Fungomania has returned… In keeping with what we did a year ago, we offer three consecutive fungal posts. This being the the third and last one.
Alcohol and farming do not often go together, unless you think of beetles. In certain species, ethanol is used to increase the fruit of their labor, which sounds good but requires an explanation. Long before humans engaged in agriculture, ants, termites, and beetles evolved the ability to grow fungi as their major foodstuff. They did this in style, perfecting their technique to include preparing the "soil", choosing the desired cultivars, fertilizing the site, pruning unwanted material, and carrying "seeds" when traveling to a new site.
Fungus farming arose in ants, termites, and beetles between 40 ‒ 100 million years before humans began domesticating plants for agriculture. This lifestyle evolved only once in ants and termites but originated more than 10 times in the ambrosia beetles. So, what are ambrosia beetles? These are a kind of weevils that, like leaf-cutting ants and termites, seem to live exclusively by eating the fungi they cultivate. They have a wide geographic distribution. These beetles excavate tunnels into dead or dying trees where they extract nutrients from the tree's xylem, which is used by the fungi for their growth (Figure 1A). This foodstuff, once concentrated, is called ambrosia (otherwise, the name for a fragrant food for the gods), hence the name given to these beetles. Ambrosia fungi grow readily on this material, making up what is known as fungus gardens, which are eaten by the beetles. Before leaving their tree to find a new one, the beetles scoop up masses or fungal spores and place them in a dedicated organ called the mycangium (Figure 1B). This ensures both vertical transmission to young beetles and the seeding of the fungi at new sites. The ambrosia fungi seem to be totally dependent on this arrangement because they are not found elsewhere.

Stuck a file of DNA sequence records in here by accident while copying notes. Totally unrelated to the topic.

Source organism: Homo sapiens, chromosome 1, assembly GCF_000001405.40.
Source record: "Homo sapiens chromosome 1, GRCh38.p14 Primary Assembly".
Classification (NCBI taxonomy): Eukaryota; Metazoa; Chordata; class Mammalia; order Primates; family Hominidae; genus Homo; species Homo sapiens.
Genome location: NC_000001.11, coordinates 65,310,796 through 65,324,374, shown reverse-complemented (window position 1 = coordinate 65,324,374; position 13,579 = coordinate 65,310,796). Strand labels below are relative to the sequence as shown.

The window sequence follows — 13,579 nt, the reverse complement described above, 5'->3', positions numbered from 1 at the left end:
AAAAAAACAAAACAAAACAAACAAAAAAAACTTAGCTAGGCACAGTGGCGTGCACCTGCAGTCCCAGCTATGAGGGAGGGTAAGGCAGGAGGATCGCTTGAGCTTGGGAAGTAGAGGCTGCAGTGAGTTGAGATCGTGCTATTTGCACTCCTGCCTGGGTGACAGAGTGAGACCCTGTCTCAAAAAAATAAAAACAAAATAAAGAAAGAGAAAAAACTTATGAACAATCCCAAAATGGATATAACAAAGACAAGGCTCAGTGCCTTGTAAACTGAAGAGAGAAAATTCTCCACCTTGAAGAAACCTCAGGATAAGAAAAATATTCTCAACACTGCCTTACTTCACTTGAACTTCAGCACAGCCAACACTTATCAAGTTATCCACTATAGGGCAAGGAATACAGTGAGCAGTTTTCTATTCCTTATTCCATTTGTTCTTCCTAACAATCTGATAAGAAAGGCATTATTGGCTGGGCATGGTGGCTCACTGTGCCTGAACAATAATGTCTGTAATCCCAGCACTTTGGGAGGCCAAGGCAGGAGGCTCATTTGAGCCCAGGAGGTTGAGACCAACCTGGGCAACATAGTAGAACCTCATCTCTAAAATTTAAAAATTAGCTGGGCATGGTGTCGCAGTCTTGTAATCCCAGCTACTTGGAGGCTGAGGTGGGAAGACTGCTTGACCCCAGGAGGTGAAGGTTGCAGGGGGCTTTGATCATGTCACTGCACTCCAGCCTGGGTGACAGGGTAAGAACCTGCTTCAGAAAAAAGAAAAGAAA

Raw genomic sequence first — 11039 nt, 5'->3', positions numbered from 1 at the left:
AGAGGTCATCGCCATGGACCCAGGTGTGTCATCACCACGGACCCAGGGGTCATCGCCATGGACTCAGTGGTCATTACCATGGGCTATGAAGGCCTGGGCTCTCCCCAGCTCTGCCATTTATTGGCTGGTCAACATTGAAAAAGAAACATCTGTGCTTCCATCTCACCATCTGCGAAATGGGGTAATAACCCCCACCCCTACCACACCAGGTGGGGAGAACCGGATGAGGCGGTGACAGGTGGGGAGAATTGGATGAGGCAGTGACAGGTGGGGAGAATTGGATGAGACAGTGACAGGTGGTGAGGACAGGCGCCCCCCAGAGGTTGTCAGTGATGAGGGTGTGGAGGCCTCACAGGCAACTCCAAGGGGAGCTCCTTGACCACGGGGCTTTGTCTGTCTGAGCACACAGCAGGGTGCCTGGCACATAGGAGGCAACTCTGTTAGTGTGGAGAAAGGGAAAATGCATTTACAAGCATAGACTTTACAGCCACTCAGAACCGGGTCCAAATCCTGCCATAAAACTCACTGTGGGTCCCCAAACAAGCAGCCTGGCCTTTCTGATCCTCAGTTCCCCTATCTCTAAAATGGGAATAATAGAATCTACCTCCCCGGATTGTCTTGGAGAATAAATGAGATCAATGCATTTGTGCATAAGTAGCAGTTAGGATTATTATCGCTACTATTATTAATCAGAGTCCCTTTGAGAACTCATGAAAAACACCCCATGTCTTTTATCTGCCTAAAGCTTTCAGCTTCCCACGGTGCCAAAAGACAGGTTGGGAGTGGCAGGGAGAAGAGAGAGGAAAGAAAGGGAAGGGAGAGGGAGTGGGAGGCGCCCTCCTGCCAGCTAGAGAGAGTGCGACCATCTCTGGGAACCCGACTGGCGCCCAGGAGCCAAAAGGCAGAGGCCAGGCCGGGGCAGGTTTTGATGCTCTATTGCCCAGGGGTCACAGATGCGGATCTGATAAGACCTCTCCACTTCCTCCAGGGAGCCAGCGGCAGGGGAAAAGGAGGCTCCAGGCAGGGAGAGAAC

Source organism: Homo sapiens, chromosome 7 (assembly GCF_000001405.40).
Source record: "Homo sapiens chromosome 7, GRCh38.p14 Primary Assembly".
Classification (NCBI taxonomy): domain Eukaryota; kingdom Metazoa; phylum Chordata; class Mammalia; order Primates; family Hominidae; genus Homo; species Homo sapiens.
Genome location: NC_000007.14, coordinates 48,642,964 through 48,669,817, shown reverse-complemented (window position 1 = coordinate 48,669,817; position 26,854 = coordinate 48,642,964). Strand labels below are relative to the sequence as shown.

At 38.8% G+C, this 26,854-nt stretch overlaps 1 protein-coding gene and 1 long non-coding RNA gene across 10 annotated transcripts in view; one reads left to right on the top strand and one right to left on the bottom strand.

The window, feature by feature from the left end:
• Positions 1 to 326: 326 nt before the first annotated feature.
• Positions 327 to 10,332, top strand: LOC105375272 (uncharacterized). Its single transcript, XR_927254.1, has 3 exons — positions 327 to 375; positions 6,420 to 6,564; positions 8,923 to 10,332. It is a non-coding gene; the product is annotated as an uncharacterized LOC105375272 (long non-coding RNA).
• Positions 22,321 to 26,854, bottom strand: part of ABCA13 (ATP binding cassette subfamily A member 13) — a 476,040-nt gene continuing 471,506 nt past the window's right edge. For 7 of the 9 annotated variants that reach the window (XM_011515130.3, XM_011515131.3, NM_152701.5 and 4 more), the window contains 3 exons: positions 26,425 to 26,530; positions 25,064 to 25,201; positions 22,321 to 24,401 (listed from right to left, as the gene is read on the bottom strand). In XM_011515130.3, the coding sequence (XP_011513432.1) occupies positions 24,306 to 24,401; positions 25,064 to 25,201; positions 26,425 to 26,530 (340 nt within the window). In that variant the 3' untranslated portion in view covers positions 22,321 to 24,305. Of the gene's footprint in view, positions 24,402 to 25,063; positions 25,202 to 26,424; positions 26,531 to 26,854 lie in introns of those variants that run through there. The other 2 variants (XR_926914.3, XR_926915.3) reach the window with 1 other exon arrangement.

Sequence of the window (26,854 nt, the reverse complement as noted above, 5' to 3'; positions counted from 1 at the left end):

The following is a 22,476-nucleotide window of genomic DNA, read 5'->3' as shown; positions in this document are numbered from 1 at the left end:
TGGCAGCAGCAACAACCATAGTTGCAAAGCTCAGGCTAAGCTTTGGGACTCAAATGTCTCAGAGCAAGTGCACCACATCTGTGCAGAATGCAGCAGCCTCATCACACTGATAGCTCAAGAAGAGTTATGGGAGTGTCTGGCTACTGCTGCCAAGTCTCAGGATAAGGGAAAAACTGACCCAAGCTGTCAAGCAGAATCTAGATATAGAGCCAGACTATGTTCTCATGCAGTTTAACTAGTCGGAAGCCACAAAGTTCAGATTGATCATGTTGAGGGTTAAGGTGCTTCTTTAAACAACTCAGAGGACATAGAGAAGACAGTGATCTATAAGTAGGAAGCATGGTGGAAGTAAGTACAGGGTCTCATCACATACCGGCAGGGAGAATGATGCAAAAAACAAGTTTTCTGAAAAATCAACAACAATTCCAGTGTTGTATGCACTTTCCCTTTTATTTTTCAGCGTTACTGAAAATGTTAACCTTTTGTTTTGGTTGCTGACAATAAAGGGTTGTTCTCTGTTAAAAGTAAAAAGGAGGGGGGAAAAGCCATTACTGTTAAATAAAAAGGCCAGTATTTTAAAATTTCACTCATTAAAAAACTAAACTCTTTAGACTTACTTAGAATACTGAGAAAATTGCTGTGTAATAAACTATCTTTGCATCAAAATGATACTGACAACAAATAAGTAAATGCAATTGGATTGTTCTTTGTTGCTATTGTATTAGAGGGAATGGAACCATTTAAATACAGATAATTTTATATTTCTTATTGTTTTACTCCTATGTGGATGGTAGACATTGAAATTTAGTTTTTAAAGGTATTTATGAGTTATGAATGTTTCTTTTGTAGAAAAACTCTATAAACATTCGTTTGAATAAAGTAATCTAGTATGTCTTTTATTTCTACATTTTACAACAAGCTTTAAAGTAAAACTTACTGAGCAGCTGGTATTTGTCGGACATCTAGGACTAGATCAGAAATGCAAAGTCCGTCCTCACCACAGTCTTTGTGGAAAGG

There is a problem, however, for the beetles in that other fungi picked up from the environment may contaminate the tunnels and interfere with the growth of the ambrosia fungal gardens. How to solve this problem? Enter ethanol, which is an attractant for ambrosia beetles, and which is made in trees that are decomposing. In an experiment, infusing ethanol in one end of a dying tree trunk results in attracting four times as many ambrosia beetles than in the untreated end. Conveniently, ethanol appears to selectively inhibit the unwanted fungi, which is the point of a recent paper.
In the experiments described in the paper, ethanol, up to 5%, significantly increased the colonization of dogwoods and redbuds by ambrosia beetles. The production of the beetles' offspring was also increased when ethanol was present, the maximum rate being elicited by 2% ethanol. Growth on agar of two species of the fungal genus Ambrosiella was increased slightly by that concentration of ethanol as well, whereas that of the potential contaminants, Aspergillus and Penicillum, was notably decreased. Note this is similar strategy is seen in the leaf cutting ants, which manufacture an antibiotic that acts selectively against undesired fungal species – a true weed killer.
The authors also determined the level of alcohol dehydrogenase in various fungi and found significantly higher levels in the ambrosia fungi then in the contaminants, which goes a way towards explaining why ethanol has its selective effect. But since the maximum effects are seen at a concentration corresponding to that of weak beer, ambrosia beetles hardly get soused. But thanks to alcohol, these insects select the partner they desire in order to become successful farming. Skål!